Despite a growing number of attacks on industrial control systems (ICS), organizations are falling behind on security improvements and in many cases they refuse to share threat information with others, according to a survey conducted by the SANS Institute.
The security training company surveyed 234 individuals who work for organizations of all sizes in the energy/utilities, business services, control system services, healthcare, oil and gas, hi-tech, engineering services, transportation and other sectors in the United States and other parts of the world. The survey focused on the security of supervisory control and data acquisition (SCADA) systems, distributed control systems (DCS), process control systems (PCS), and building automation and control systems (BAS/BCS).
When asked about their organization’s control system security budget for the fiscal year 2016, one in ten respondents said they don’t have one, while 8% indicated that their budget is over $10 million. The largest percentage of respondents, roughly 15%, said their budget is between $500,000 and $1 million. In most cases, budgets either increased or remained the same compared to the previous year.
Compared to the survey conducted last year by SANS, there is a 15% increase in the number of respondents that perceive the threat level to be severe or critical. This trend has been attributed to an increase in successful high-profile attacks, such as the ones targeting Ukraine’s energy sector, and an increasing number of unsupported or unpatchable ICS products.
More than 60% of respondents named external threats, such as hacktivism and state-sponsored attacks, as one of the top threat vectors. Many are also concerned about internal threats and unintentional incidents, and malware.
Roughly a quarter of organizations admitted suffering breaches of their control network in the past 12 months. The numbers remained fairly the same as in the previous years, except for organizations that discovered more than 26 incidents in one year, which increased from 2% in 2014 to 7% in 2016.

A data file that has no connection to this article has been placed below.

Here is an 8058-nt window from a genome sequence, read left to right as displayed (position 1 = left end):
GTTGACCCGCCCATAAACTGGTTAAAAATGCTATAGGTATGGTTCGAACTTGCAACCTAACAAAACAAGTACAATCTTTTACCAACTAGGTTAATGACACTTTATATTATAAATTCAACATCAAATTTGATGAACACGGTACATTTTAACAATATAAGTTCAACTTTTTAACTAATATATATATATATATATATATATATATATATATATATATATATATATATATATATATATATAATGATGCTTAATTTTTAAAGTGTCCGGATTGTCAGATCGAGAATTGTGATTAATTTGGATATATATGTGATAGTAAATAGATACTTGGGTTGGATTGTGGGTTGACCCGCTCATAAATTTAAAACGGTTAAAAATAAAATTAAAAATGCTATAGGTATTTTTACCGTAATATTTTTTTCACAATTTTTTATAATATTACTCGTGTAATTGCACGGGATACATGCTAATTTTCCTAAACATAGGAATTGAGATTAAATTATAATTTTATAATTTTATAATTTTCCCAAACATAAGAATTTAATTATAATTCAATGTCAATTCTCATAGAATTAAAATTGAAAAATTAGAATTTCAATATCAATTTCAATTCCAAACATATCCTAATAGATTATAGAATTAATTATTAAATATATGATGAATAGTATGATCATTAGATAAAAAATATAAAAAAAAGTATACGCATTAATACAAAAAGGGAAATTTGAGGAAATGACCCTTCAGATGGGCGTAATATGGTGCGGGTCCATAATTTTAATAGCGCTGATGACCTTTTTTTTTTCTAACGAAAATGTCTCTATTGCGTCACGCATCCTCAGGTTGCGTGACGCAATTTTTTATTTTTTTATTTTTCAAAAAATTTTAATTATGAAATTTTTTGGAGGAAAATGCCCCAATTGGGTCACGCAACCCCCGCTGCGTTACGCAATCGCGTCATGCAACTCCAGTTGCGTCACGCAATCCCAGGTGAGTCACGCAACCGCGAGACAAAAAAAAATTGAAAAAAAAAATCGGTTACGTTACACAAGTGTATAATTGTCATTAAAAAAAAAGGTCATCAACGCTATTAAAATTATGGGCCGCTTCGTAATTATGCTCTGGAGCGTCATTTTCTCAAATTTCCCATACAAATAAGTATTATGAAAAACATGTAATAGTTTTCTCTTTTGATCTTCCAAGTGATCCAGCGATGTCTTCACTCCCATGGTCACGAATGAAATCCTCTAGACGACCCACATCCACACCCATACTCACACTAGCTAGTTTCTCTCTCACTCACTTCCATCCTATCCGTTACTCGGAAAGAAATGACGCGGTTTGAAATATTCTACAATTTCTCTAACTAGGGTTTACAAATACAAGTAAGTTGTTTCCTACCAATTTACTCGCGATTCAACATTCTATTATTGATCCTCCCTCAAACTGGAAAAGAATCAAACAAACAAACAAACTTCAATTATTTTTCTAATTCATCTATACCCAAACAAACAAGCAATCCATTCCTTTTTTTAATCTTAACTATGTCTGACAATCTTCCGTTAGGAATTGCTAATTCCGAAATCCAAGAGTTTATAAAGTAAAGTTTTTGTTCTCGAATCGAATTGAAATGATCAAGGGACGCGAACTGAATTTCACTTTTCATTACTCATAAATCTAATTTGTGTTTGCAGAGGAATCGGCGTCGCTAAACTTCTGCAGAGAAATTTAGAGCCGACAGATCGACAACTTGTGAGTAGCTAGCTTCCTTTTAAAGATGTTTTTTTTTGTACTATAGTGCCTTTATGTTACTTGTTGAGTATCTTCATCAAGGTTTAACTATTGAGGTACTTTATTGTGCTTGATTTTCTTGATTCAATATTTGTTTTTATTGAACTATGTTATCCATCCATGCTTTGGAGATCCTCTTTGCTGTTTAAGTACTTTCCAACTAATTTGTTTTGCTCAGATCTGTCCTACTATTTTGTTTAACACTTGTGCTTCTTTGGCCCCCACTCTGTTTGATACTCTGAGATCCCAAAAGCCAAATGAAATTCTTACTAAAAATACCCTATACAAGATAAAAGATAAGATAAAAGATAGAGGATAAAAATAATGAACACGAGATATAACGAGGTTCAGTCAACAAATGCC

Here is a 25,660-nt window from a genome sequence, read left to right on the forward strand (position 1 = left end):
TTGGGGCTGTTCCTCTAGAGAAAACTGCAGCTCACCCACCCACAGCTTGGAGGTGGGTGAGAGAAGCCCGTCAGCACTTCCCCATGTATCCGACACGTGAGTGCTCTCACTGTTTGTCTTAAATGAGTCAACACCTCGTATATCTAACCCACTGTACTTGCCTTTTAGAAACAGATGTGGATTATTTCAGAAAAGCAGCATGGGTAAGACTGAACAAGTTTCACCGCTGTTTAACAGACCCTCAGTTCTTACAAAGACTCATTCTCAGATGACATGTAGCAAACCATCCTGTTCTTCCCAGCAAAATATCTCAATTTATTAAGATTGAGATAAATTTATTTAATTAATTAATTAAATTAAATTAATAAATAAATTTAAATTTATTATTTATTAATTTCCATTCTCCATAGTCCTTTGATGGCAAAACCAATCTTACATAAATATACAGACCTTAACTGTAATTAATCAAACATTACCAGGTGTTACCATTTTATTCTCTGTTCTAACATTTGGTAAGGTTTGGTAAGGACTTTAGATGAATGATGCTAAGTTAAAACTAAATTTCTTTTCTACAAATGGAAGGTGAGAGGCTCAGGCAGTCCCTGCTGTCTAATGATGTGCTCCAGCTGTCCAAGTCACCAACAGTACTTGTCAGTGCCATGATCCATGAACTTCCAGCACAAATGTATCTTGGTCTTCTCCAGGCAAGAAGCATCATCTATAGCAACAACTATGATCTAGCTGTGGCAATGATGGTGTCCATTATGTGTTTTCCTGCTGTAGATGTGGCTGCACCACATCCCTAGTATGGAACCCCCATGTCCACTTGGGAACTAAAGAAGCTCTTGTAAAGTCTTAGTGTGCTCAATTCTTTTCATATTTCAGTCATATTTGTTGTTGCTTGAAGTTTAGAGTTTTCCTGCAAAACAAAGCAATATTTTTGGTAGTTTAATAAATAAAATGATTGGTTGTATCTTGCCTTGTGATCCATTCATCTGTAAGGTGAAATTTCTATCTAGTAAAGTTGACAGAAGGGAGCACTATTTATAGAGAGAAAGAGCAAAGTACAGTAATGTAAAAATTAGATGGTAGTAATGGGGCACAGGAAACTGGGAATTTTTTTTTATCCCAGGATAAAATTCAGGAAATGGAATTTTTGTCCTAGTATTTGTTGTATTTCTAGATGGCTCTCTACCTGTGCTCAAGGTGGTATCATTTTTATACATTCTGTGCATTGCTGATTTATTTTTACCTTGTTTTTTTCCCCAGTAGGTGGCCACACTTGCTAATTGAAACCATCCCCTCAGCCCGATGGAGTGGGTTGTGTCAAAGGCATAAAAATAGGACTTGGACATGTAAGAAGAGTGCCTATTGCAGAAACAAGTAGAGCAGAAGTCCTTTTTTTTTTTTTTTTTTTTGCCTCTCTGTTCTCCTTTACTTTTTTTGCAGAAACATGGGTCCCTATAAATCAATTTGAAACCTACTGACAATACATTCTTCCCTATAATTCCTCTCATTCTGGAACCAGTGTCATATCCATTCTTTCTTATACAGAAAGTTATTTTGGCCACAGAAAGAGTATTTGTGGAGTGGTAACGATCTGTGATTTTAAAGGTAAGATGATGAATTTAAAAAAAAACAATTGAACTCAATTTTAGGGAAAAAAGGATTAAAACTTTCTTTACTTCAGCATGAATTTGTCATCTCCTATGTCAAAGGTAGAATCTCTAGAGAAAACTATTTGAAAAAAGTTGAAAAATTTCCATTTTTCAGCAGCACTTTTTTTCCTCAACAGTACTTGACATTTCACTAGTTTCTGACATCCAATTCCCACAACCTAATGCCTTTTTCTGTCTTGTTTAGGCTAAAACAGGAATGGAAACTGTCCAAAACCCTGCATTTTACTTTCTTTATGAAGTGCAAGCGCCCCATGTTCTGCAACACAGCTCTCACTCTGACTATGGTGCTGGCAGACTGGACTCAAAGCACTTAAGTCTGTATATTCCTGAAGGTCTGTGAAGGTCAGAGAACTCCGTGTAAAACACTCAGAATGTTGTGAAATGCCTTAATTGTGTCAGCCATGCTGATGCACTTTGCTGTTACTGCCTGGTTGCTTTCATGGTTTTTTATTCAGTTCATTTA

Organizations seem to be getting better at detecting breaches, with well over half of respondents claiming that security staff became aware of the situation within 24 hours. As for the source of an intrusion or infection, most blamed hackers, followed by current employees, activists or hacktivists, organized crime, and suppliers.
Approximately one-third of respondents said company policy prevented them from providing any information about data breaches, despite the fact that the survey was anonymous and no details were requested.
“Regardless of whether policies actually prevent providing this information, restrictions on sharing incident information hinders the work of those striving to secure and defend control systems and their networks by making it more difficult both to gather resources to address control system security issues and to focus those resources on the best targets,” SANS said in its report.
When it comes to business concerns related to ICS security, a majority of respondents named ensuring the reliability and availability of control systems as their top concern, followed by lowering risk, ensuring the safety of employees, and meeting regulatory compliance.
While more than half of the professionals who took part in the SANS survey claimed that at least 75% of their external network connections are fully documented, others either don’t know or admit that there could be many undocumented connections from control systems to the outside world.
Experts believe regular security assessments are very important for a secure ICS environment, yet 31% of organizations haven’t completed an assessment in the past year and some admitted that they had never performed one.
As for the tools used to protect ICS networks, the most common are anti-malware products, physical access controls, zones or network segmentation, monitoring and log analysis, and technical access controls. Roughly one-third of companies plan on implementing anomaly detection tools, control system enhancements, application whitelisting, vulnerability scanning, and intrusion prevention tools for control systems and networks.
However, experts pointed out that there is only a slight improvement in the use of security technologies and solutions compared to last year. While an increase of 20% was expected in the use of monitoring and log analysis, and application whitelisting, the actual growth is just roughly 10%. Growth in security awareness training, vulnerability scanning, and anomaly detection tools also failed to materialize.
The complete SANS 2016 State of ICS Security Survey will be published by the SANS Institute later this month.